I was just thinking earlier how huge the UK computer game market was in the
80s - and yet most of the titles were produced by UK people for the UK market,
and presumably never exported elsewhere. Other countries presumably followed
the same pattern - and there must be games which were huge in one country and
relatively unheard of anywhere else.
Which sort-of raised the question of whether anyone's ever tried to 'map' the
80s video game industry by popularity in each country?
Like I said, random mutterings. I'm just curious what was going on elsewhere
while us UK lot were playing Frak, Manic Miner, Repton, Monty Mole etc... :-)
Has anyone tried Toshiya Takeda's Epson QX-10 emulator at
>From what I can gather, one needs at least the boot rom image to get
the thing to run. Anyone know where I can get one?
> Is this already in the archive, or would it be useful?
Lyle Bickley was putting together the software archive
unfortunately, he's no longer subscribed here.
The TSX docs are under pdf/dec/pdp11/tsxPlus
and I have some manuals scanned from Feb 84.
A friend forwarded this message to me and I agreed to post it.
Please note that she's an archivist and not a collector:
"I tried posting this elsewhere but other than one
reply that some schools have old computers around,
nobody's come up with a good explanation.
So I thought I'd try Archives List in the hopes that
somebody who either attended Stanford University or
works there might be able to say if the reference is
some sort of in-joke.
The show is Chuck on which premiered on NBC this week
and the question is:
Why would a character who's 27 years old say he'd
developed a video game on a TRS80 when he attended
Assuming a normal progress through school, Chuck
attended college between 1997 and 2002 or perhaps a
few years earlier if he was a child prodigy (of which
there is no evidence in the pilot.) Would he have
been able to to find a Trash-80 there and use it to
design a video game?
TRS-80's were first manufactured before he was born
and production ended by the time he entered
kindergarten. Although the Model 100 laptop enjoyed
some popularity - especially with reporters - until
the 1990's, surviving TRS-80's were antiques by the
time the character was in high school.
I've checked various message boards, etc. but haven't
found a mention of this - just lots of comparisons to
Jake 2.0 and a fairly even mix of pans and praise for
Whitefish Bay, WI"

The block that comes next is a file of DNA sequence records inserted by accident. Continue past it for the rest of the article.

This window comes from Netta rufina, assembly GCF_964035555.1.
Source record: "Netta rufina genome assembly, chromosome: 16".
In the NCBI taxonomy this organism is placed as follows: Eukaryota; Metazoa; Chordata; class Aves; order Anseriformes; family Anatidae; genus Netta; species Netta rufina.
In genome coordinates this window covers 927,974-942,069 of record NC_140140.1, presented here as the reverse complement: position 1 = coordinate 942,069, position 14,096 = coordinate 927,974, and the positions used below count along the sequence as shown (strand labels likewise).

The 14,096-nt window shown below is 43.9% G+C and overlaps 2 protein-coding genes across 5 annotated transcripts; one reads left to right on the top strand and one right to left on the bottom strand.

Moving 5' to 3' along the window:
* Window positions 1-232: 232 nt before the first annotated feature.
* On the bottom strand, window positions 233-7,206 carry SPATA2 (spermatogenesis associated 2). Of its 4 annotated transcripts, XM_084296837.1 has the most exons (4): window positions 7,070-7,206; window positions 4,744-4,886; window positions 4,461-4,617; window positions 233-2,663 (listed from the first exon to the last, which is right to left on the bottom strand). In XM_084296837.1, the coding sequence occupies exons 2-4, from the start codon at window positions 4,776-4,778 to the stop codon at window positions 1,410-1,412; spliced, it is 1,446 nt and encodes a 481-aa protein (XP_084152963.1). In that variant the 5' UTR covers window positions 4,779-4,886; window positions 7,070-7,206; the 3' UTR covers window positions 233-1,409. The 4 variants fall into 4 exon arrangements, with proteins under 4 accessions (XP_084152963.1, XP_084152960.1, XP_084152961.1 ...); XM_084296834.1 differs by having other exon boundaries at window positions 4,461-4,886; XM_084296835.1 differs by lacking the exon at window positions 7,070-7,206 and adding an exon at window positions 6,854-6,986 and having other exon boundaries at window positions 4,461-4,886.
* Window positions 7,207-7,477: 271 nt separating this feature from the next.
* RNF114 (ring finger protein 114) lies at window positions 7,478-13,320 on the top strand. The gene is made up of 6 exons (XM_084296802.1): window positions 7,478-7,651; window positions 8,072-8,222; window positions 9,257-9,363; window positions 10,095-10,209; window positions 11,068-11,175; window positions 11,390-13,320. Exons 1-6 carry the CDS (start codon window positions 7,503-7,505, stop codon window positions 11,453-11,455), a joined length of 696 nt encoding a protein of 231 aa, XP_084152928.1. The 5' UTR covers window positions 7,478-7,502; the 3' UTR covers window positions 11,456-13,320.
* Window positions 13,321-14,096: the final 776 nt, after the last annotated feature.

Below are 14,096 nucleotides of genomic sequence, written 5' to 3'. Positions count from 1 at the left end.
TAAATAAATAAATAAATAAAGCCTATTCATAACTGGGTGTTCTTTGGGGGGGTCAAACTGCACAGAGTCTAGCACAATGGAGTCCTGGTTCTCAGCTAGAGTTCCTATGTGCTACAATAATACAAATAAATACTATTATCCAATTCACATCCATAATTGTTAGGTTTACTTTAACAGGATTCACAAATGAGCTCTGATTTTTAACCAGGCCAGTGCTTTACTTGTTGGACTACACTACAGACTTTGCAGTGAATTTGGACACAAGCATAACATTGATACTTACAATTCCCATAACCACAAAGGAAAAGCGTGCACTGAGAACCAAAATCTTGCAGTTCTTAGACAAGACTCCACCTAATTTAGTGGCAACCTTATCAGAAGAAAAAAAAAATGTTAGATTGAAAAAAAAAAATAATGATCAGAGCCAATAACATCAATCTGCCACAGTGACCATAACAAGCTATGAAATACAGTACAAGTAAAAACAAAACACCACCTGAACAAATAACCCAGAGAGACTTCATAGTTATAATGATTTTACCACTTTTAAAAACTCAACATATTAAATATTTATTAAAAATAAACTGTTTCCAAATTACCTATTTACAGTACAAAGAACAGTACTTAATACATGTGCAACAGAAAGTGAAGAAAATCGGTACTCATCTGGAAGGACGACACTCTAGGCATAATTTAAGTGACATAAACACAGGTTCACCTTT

(Hah...Just in time to join in when vax-ownership is asked!)
my very first DEC computer has arrived - a VAXstation II/GPX in a BA123 enclosure from Jos Dreesen, which I just brought home from Switzerland last weekend with the help of my parents. Thanks again!
The original configuration of the system was:
Slot AB CD
1 ----KA630-A CPU----
2 ----some memory----
3 ----more memory----
4 -DELQA- ..empty..
5 -RQDX3- ..empty..
6 ----QDSS 4-plane---
7 ----QDSS 4-plane---
8 ----QDSS base------
13 ..empty.. -RQ Dist-
As to mass storage, there is a RX33 floppy drive in the vertical bay and the system has one HDD frontpanel insert installed. It came with a dead (possibly revivable) RD53, but a fellow collector also gave me a supposedly functional one.
I assume the backplane is the original 4x Q/CD, 8x Q/Q thing that belongs in a BA123 as indicated by the lettering in the cardcage. To my understanding, this means the grant chain was broken in slot 5 (after the RQDX3) because there's no board in its CD half. I rearranged the cards so that the RQDX3 now resides in 4AB, the QDSS base board is in 5AD and the DELQA in 8CD (I hope I did get that serpentine configuration right).
After correcting an issue with the cardcage fan (which turned out to be just the connector inside the fan tray plugged in backwards!), I hooked up a crufty old laptop as a terminal but didn't get any output as the selftest always got stuck at "A", which corresponds to a keyboard/pointing device problem. This is supposedly normal since I have the VCB02 video option installed but nothing plugged into it. (I have yet to get myself a DEC keyboard, mouse and the BC18Z splitter box cable; at the same time, I'll be looking for a TK drive with controller and any other stuff I can cram in there.)
I can get into console I/O mode (chevron prompt) by sending a Break from the terminal but it's a bit annoying that I don't get to see the CPU version banner and the test countdown that way. Shorting pins 8 and 9 on the serial console connector didn't make any difference either (I have read it will cause some VAXstations to use that as console instead of the graphics display) - bit of a bummer considering that any humble SPARCstation who realizes they haven't got a keyboard attached will start using the serial console.